A MOTHER has launched a project to create a 120-hectare hedgehog reserve in memory of her son who died nearly two years ago aged 14.

Felix Byam Shaw died after contracting meningitis on holiday with family friends in July 2014 and would have turned 16 today.

The Dragon and Eton schoolboy had a passion for hedgehogs and his mother Jane wants the North Oxford community to open up their gardens to create a space the size of two golf courses for them to roam around in.

Mrs Byam Shaw said: "It came to my attention shortly after Felix died that hedgehogs were in pretty dire straits.

"In fact just after he died we had a blind hedgehog wandering around the middle of the garden and it sort of seemed like a call for action.

"They need an area of at least 90 hectares and we want to encourage everyone to connect gardens with gaps in the walls and fences to create a 'green corridor' so they can rove widely to find food, shelter and water."

The Felix Byam Shaw Foundation was set up a year ago today to take on projects that reflected Felix's passions and interests.

Since its launch a sustainable food bank has been set up in West London based on the success of the Oxford Food Bank and the family has turned their attention to hedgehogs as their next major project.

Mrs Byam Shaw said: "Felix loved hedgehogs and he rescued quite a few and took them to Tiggywinkles a rescue centre out towards Thame.

"He had a real passion for nature and wildlife and the project is in memory of him."

An area within the boundaries of the River Cherwell, Marston Ferry Road, Banbury Road and the southern border of University Parks has been identified - and at 118 hectares will be plenty big enough.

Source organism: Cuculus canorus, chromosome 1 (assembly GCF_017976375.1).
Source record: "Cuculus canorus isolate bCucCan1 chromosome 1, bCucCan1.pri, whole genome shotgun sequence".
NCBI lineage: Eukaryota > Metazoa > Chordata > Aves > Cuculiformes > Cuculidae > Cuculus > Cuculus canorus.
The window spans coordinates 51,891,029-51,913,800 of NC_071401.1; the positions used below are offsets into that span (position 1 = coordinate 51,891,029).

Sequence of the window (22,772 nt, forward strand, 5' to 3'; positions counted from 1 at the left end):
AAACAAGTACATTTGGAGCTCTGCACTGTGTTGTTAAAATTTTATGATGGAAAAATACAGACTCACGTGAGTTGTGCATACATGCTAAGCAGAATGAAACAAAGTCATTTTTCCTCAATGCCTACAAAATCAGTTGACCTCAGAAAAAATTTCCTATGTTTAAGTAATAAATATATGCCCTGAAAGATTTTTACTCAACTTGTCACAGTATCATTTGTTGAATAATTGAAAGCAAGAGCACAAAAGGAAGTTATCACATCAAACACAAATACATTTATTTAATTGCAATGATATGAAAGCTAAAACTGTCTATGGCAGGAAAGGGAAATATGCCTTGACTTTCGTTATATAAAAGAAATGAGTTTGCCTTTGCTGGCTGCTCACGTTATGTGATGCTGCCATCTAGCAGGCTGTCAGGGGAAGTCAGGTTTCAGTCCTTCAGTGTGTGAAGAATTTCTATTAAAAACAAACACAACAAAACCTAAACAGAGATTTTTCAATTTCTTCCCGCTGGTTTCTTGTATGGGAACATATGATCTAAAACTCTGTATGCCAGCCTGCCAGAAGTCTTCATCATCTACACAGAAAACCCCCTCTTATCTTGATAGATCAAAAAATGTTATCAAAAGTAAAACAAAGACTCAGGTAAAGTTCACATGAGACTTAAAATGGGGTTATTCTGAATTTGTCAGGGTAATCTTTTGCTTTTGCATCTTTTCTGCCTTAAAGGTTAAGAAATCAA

According to the family four major institutions on the land - University Parks, Lady Margaret Hall, Wolfson College and The Dragon School have all agreed to make their boundaries more hedgehog-friendly.

The latter, Felix's prep school, will even appoint a student 'hedgehog champion' to lead the school's involvement.

Mrs Byam Shaw said: "I hope it is something that can bring the community together and it will also give us the chance to keep in touch with friends that we perhaps haven't since Felix died."

Ecologist and author Hugh Warwick, who has written several books on hedgehogs said the project could be vital to the prickly mammals' survival.

The East Oxford man said: "There are so many practical things people can do in their own garden - you don't have to drill holes in your walls, that's a last resort.

"I think it's a wonderful project and a great legacy in Felix's name."